## AdditionalAuthors = col_character(),
## AverageRating = col_double(),
## OriginalPublicationYear = col_double(),
## read_time = col_double(),
## MyRating = col_double(),
## Gender = col_double(),
## NewRating = col_double(),
## FinalRating = col_double()
## )
genres <- read_csv("~/Downloads/Blogging A to Z/genres.csv",
col_names = TRUE)
## Parsed with column specification:
## cols(
## Book.ID = col_double(),
## Fiction = col_double(),
## Childrens = col_double(),
## Fantasy = col_double(),
## SciFi = col_double(),
## Mystery = col_double(),
## SelfHelp = col_double()
## )
reads2019 <- reads2019 %>%
left_join(genres, by = "Book.ID")

For joins, variable names have to be formatted as strings (meaning, in quotes). We’re joining on a single variable (Book.ID), which has the same name in both files, so we only need one string after by = . If we were joining on two variables, we’d need a list of two string. To demonstrate, I created a file by Title and Author that gives the main reason why I read the book: 1) it was recommended to me (either single book or a whole series), 2) it was a personal goal to read/re-read this book, 3) I randomly found the book at a shop, or 4) I planned to buy that specific book (usually because I follow the author’s work). Let’s merge that file in to reads2019 by Title and Author:

reason <- read_csv("~/Downloads/Blogging A to Z/reason.csv",
col_names = TRUE)
## Parsed with column specification:
## cols(
## Title = col_character(),
## Author = col_character(),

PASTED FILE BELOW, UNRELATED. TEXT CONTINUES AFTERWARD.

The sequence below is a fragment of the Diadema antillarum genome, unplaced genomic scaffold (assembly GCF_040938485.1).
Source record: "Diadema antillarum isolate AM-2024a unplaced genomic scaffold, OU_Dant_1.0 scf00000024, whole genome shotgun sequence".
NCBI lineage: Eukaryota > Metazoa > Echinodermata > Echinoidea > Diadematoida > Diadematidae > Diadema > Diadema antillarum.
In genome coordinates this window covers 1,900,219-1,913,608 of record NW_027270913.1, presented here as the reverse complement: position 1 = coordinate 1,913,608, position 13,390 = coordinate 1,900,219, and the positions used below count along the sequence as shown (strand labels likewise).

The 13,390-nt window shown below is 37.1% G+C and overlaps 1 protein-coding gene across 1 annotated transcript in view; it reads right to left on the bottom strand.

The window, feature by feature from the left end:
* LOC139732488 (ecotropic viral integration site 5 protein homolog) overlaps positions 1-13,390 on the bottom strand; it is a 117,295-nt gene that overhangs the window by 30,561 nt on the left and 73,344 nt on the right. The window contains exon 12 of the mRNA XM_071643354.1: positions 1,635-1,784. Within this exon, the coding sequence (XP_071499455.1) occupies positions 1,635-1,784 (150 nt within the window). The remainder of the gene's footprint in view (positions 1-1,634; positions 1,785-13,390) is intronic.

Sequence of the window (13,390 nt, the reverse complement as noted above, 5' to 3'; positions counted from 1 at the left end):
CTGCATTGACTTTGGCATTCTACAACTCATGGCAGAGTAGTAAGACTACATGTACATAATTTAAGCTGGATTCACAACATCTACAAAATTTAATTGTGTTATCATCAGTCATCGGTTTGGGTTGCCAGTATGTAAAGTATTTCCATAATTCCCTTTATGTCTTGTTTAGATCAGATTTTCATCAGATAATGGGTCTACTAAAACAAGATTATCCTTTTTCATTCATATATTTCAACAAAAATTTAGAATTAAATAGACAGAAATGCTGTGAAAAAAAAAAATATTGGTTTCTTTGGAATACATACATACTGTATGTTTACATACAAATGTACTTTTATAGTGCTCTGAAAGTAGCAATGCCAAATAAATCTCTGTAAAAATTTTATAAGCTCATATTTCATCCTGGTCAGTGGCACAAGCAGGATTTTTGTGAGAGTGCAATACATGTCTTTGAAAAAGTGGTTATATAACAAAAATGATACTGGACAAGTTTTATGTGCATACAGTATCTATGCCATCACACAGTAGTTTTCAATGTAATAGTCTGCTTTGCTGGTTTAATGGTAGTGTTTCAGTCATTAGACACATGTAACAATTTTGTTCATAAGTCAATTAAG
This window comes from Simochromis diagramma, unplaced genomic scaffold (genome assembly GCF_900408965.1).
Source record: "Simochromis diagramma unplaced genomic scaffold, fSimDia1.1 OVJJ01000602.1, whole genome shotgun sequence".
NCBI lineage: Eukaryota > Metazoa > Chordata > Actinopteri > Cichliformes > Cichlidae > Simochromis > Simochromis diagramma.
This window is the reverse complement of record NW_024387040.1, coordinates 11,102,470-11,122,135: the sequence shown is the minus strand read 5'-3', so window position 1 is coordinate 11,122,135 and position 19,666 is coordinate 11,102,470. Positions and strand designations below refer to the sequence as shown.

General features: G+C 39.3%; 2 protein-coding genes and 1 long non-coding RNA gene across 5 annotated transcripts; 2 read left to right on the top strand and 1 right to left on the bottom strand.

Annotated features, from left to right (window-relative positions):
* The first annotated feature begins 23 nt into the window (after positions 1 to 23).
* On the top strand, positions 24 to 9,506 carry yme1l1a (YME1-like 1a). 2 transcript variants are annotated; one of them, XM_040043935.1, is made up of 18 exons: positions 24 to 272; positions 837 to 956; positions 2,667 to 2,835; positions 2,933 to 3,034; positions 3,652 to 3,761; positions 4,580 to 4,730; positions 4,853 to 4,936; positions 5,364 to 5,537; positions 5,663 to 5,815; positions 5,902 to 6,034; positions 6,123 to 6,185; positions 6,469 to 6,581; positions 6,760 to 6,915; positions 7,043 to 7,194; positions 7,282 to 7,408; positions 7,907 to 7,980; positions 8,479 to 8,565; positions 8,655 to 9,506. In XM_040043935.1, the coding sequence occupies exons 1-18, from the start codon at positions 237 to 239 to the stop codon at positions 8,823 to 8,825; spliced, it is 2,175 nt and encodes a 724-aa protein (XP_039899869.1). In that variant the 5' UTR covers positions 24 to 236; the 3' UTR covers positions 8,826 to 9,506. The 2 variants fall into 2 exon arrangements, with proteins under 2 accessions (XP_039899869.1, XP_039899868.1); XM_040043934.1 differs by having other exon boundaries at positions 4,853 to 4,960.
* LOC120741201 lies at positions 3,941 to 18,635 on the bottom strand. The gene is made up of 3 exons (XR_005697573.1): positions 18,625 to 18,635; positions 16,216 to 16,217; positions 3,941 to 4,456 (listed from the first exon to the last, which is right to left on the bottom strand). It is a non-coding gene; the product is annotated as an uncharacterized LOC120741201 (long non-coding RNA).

## Reason = col_character()
## )
reads2019 <- reads2019 %>%
left_join(reason, by = c("Title", "Author"))

reads2019 %>%
ggplot(aes(Reason)) +
geom_bar() +
coord_flip()

Based on this figure, the #1 reason I read a book or series of books is because of a recommendation from someone. Random finds and personal goals are tied for 2nd.

Let’s try a full_join. I created a dataset based on a friend’s reading from 2019. A full join will combine all rows from both datasets and merge any matching rows.

friendreads <- read_csv("~/Downloads/Blogging A to Z/friendreads.csv",
col_names = TRUE)
## Parsed with column specification:
## cols(
## Title = col_character(),
## Author = col_character()
## )
reads2019 <- reads2019 %>%
full_join(friendreads, by = c("Title"))

Since I joined only by title, and both datasets include an Author variable, the dataset was changed to have Author.x and Author.y. So every row that has NA for Author.x is in my friend’s dataset and not mine, and every row that has NA for Author.y is in my dataset but not my friend’s. Rows that contain values for both are our areas of overlap.

The nice thing about join is that the variables you join on don’t need to have the same name (they do, however, need to be the same format, such as numeric, character, and so on). You’d just add an additional equal sign to tell which variables match up. Let’s demonstrate a new join type with mismatching variable names while using one of my favorite R packages, tidytext.

library(tidytext)

titlewords <- reads2019 %>%
unnest_tokens(titleword, Title)

titlewords <- titlewords %>%
anti_join(stop_words, by = c("titleword" = "word"))

First, I tokenized the book titles, which expanded the dataset so that each word in the title received its own row. Then, I used anti_join to remove stop words (common words, such as “a”, “the”, and “of”). Because my tokenized dataset used the variable name titleword, I needed to tell R that it should match with the variable called word to do the anti-join. Both variables are characters, so the types match and can easily be joined. I could then do further analysis to see what the most common words are among my book titles.

That’s all for now. Next time, we’ll talk about keeping and dropping variables from a dataset!